A forensic psychologist from Nottinghamshire, who gives expert advice in court for trials relating to violent crime, is urging parents in Gedling borough to talk to their children about the dangers of knife crime.
Crime in Nottinghamshire soared by 29 percent in the last year – with more than 20,000 extra incidents recorded in the area. This includes a sharp rise in knife crime – a 10.8% increase from last year’s figures, with 822 serious offences involving a knife already committed this year.
Knife crime and the consequences of these crimes can cause a huge worry parents. It is becoming the norm to see reports about the increase in gang culture, injuries, fatalities, criminal convictions, and youths feeling threatened. In the last three months there have been 15 serious incidents involving a knife across Nottinghamshire.
Dr Ruth Tully is an expert in her field and has examined and given evidence in some tragic cases. She wants to help tackle the issue of knife crime in youths.
She said: “In recent times we’ve seen more diversity in the types of weapon that people use to cause offences.
“For example, knife crime is increasingly in the media but so are acid attacks and firearms offences.
“Ultimately the availablity of weapons is a crucial factor in a person’s choice to carry and use them. Any type of weapon can cause serious harm, as we see on an almost daily basis in the news.”
Dr Ruth Tully’s top tips for parents on knife crime prevention:
1. Talk about knife crime
It’s important to have these conversations with children so that they understand what knife crime is and know the effect that it would have on you and them if they carried a knife, were caught with a knife, or were injured.
Reassure them that they can speak to you about anything they are worried about and that you won’t judge. It’s better to address any problems at an early stage before they have a chance to escalate.
2. Understand why people carry knives and other weapons
I often get asked why people carry knives and why they engage in such serious offences.
Having worked with many violent offenders who have used knives, the motivations can be quite different. Some people might carry knives because they feel it gives them self-protection, others might think it gives them status, whether that’s with their peers or in general.
Some people use a weapon to try to threaten and intimidate somebody and when that’s escalated, they have been prepared to use the weapon and caused serious harm.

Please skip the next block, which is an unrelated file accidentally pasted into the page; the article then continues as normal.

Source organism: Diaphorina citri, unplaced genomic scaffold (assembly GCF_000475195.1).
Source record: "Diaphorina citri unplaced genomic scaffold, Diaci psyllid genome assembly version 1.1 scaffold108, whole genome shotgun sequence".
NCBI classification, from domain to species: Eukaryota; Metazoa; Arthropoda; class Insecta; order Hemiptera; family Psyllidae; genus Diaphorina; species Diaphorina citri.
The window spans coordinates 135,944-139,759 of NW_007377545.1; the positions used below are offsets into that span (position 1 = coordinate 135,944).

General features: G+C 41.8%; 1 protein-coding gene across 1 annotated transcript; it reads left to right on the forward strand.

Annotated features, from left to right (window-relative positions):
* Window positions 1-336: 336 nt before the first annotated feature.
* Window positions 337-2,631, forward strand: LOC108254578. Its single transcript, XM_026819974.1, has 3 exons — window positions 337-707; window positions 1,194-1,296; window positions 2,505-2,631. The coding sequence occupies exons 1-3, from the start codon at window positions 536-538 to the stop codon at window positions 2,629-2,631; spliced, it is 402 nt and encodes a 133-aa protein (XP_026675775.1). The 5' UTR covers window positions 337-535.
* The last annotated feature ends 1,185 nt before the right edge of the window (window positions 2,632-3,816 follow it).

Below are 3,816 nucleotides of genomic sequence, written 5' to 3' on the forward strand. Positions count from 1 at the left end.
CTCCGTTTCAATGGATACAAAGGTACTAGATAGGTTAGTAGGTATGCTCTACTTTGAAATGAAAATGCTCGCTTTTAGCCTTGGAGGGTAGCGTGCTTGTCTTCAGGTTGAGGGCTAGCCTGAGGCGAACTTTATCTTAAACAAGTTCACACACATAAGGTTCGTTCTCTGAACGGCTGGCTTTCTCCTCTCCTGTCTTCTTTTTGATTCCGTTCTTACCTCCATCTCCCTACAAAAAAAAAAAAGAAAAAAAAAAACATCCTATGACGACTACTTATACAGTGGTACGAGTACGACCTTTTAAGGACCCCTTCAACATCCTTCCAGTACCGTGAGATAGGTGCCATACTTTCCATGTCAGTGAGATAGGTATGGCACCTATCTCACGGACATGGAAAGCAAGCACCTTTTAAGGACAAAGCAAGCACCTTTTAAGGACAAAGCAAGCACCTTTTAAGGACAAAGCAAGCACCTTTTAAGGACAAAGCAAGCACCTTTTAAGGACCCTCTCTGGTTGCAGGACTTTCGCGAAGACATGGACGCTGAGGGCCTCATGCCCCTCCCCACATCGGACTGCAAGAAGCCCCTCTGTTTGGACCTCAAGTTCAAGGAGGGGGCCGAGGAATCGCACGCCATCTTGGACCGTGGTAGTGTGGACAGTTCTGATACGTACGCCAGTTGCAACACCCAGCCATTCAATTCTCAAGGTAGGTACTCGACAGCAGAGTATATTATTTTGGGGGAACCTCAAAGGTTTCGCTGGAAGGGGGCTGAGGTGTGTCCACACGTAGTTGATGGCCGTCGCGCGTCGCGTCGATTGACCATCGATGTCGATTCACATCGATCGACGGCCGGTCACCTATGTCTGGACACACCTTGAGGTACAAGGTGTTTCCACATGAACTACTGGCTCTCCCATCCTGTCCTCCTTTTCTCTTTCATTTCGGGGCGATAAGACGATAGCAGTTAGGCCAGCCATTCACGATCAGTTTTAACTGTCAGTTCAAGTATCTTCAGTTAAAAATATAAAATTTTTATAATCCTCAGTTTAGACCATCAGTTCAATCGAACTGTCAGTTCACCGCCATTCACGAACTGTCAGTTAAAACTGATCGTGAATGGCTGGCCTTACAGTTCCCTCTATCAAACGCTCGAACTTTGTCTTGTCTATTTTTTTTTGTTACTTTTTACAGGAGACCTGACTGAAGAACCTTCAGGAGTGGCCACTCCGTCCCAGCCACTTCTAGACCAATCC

3. Be aware of the consequences
Let your children know how their actions can affect everyone else in the family. How would everyone feel if they were injured or arrested? Could they be putting other family members at risk if they get involved in violence and gangs?
4. And be aware of the dangers
Many knives are used against their owner, and people need to be aware that carrying a knife opens people up to being involved in an attack. It’s important to teach children that walking away from any kind of confrontation or altercation is the best thing to do, and seeking advice from trusted adults or agencies like the police can really help. It’s important to also teach children that the police are there to help, not just there to catch people doing something wrong.
It’s useful to try to use facts to back up what you are saying. You can look at case studies and campaigns which can be hard hitting at getting across the consequences that knife crime can have. Try and encourage positive choices, and be open with your child if you think they are getting involved in knife culture. It’s not as simple as offering pro-social alternatives, otherwise we would have solved the problem by now, but if there are activities your child might be interested in that will put them into contact with pro-social others, then this can be useful and give them something different to focus their time on.
For more information visit: tullyforensicpsychology.com
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